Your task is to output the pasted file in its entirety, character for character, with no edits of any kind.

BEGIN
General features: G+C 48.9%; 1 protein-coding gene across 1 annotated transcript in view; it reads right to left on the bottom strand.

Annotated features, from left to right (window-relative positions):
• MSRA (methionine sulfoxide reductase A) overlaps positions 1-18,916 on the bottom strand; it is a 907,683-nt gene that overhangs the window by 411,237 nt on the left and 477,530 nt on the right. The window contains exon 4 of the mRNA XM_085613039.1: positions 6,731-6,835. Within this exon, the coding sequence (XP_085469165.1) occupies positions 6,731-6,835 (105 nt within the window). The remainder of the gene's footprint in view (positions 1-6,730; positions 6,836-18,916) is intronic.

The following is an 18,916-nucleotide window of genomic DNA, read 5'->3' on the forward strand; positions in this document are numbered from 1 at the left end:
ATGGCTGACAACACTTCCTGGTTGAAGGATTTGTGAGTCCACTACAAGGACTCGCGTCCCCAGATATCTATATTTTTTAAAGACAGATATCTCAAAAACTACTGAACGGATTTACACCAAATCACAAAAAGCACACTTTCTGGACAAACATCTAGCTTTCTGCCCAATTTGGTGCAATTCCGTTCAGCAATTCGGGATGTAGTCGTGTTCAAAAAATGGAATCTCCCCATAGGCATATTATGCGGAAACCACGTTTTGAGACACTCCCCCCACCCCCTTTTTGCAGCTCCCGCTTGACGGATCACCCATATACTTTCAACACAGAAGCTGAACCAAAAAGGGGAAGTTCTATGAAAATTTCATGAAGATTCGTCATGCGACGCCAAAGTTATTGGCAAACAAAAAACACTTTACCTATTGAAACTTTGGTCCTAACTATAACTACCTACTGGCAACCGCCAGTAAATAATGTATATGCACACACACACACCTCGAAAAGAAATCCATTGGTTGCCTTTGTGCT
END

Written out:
General features: G+C 48.9%; 1 protein-coding gene across 1 annotated transcript in view; it reads right to left on the bottom strand.

Annotated features, from left to right (window-relative positions):
• MSRA (methionine sulfoxide reductase A) overlaps positions 1-18,916 on the bottom strand; it is a 907,683-nt gene that overhangs the window by 411,237 nt on the left and 477,530 nt on the right. The window contains exon 4 of the mRNA XM_085613039.1: positions 6,731-6,835. Within this exon, the coding sequence (XP_085469165.1) occupies positions 6,731-6,835 (105 nt within the window). The remainder of the gene's footprint in view (positions 1-6,730; positions 6,836-18,916) is intronic.

The following is an 18,916-nucleotide window of genomic DNA, read 5'->3' on the forward strand; positions in this document are numbered from 1 at the left end:
ATGGCTGACAACACTTCCTGGTTGAAGGATTTGTGAGTCCACTACAAGGACTCGCGTCCCCAGATATCTATATTTTTTAAAGACAGATATCTCAAAAACTACTGAACGGATTTACACCAAATCACAAAAAGCACACTTTCTGGACAAACATCTAGCTTTCTGCCCAATTTGGTGCAATTCCGTTCAGCAATTCGGGATGTAGTCGTGTTCAAAAAATGGAATCTCCCCATAGGCATATTATGCGGAAACCACGTTTTGAGACACTCCCCCCACCCCCTTTTTGCAGCTCCCGCTTGACGGATCACCCATATACTTTCAACACAGAAGCTGAACCAAAAAGGGGAAGTTCTATGAAAATTTCATGAAGATTCGTCATGCGACGCCAAAGTTATTGGCAAACAAAAAACACTTTACCTATTGAAACTTTGGTCCTAACTATAACTACCTACTGGCAACCGCCAGTAAATAATGTATATGCACACACACACACCTCGAAAAGAAATCCATTGGTTGCCTTTGTGCT